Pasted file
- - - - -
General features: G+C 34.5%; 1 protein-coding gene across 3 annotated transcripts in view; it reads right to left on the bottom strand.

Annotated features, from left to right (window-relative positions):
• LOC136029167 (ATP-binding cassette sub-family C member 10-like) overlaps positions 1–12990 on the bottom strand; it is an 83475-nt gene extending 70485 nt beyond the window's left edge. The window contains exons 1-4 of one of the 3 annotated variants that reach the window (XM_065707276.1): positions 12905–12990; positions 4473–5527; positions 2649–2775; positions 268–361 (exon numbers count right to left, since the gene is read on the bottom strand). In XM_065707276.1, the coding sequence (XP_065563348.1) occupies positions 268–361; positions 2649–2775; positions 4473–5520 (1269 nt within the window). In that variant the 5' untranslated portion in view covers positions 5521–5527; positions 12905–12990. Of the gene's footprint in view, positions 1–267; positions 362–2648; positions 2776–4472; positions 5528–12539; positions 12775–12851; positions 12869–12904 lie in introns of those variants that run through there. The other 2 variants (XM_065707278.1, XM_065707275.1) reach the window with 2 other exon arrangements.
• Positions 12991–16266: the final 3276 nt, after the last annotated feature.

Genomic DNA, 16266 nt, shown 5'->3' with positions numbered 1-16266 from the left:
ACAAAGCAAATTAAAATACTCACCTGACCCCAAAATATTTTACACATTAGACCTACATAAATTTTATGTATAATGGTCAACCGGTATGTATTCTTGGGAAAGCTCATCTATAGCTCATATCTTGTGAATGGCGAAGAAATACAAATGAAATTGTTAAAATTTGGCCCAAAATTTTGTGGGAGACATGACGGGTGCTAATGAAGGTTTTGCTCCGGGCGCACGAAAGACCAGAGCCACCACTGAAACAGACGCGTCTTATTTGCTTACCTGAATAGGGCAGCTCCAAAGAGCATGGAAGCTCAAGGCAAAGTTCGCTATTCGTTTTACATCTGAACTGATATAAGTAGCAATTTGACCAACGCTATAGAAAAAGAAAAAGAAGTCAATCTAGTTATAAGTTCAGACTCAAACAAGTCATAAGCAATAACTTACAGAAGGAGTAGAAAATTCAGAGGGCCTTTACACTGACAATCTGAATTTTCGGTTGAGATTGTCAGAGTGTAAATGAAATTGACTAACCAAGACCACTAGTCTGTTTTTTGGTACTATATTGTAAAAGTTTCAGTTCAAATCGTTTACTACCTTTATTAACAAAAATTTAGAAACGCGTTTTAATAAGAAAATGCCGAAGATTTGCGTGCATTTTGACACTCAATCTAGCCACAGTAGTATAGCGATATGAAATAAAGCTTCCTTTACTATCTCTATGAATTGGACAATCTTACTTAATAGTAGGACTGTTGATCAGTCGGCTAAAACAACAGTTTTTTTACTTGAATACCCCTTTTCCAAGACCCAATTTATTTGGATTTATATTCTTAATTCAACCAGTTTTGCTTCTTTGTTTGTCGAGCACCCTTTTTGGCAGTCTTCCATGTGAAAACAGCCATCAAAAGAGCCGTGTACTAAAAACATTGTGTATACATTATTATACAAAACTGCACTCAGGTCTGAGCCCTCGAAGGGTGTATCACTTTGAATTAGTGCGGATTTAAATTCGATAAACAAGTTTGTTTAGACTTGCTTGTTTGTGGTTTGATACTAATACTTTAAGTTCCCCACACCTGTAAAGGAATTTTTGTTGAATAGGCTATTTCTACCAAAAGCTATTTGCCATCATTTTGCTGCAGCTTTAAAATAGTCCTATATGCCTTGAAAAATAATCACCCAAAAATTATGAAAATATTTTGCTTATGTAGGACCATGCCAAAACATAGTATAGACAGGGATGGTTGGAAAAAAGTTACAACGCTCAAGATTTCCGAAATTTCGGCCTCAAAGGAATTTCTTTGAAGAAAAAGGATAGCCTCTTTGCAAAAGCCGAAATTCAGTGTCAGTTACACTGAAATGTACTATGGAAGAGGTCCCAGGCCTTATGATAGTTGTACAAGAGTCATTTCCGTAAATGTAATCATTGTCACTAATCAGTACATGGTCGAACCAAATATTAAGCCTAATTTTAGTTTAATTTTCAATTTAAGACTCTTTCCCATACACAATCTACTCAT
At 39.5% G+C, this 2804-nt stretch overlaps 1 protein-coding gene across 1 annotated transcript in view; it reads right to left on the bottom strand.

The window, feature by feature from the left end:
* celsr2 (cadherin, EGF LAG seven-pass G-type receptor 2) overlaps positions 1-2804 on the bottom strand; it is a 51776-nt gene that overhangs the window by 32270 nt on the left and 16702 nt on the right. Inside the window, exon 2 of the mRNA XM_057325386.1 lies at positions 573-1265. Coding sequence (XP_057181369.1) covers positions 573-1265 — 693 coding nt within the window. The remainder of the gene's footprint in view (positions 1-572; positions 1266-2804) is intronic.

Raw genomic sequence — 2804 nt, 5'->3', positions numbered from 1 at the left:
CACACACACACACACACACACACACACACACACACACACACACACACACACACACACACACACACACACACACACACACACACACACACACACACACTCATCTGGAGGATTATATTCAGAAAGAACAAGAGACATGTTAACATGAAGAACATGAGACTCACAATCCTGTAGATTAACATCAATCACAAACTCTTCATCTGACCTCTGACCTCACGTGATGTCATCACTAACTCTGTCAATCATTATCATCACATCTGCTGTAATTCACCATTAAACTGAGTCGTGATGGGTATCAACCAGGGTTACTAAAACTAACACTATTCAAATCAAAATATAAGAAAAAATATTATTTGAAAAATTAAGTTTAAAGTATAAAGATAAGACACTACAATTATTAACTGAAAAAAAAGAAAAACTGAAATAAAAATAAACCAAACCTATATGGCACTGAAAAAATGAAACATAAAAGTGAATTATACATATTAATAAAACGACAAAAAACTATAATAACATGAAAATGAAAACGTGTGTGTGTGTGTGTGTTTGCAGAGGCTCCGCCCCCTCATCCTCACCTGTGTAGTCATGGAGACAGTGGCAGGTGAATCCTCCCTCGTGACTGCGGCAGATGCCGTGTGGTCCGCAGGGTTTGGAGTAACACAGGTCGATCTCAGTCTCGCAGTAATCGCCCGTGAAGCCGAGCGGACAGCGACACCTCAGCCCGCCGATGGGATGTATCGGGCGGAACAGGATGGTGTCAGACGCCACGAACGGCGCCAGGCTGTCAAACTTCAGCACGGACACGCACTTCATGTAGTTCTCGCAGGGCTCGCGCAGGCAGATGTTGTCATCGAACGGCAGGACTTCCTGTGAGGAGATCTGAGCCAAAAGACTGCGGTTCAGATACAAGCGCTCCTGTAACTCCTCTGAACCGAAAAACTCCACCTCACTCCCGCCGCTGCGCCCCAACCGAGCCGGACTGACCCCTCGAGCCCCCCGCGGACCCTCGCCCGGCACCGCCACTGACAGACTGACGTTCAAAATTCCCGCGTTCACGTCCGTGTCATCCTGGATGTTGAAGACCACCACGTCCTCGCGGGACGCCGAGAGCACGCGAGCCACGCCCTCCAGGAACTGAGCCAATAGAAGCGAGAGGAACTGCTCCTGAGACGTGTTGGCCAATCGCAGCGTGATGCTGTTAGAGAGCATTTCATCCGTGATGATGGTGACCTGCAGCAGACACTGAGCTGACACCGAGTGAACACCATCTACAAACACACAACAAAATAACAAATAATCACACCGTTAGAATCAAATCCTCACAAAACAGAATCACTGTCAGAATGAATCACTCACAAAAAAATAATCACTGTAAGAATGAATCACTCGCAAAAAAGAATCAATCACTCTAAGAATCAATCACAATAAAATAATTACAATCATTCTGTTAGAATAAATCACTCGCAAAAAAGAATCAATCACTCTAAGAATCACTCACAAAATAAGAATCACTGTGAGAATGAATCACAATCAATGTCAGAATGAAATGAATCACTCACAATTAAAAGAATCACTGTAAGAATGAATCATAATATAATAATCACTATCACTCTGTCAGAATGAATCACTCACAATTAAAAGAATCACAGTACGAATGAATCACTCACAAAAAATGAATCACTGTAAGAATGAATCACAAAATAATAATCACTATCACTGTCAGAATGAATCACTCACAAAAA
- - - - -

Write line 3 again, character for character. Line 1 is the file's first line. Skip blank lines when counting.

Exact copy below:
• LOC136029167 (ATP-binding cassette sub-family C member 10-like) overlaps positions 1–12990 on the bottom strand; it is an 83475-nt gene extending 70485 nt beyond the window's left edge. The window contains exons 1-4 of one of the 3 annotated variants that reach the window (XM_065707276.1): positions 12905–12990; positions 4473–5527; positions 2649–2775; positions 268–361 (exon numbers count right to left, since the gene is read on the bottom strand). In XM_065707276.1, the coding sequence (XP_065563348.1) occupies positions 268–361; positions 2649–2775; positions 4473–5520 (1269 nt within the window). In that variant the 5' untranslated portion in view covers positions 5521–5527; positions 12905–12990. Of the gene's footprint in view, positions 1–267; positions 362–2648; positions 2776–4472; positions 5528–12539; positions 12775–12851; positions 12869–12904 lie in introns of those variants that run through there. The other 2 variants (XM_065707278.1, XM_065707275.1) reach the window with 2 other exon arrangements.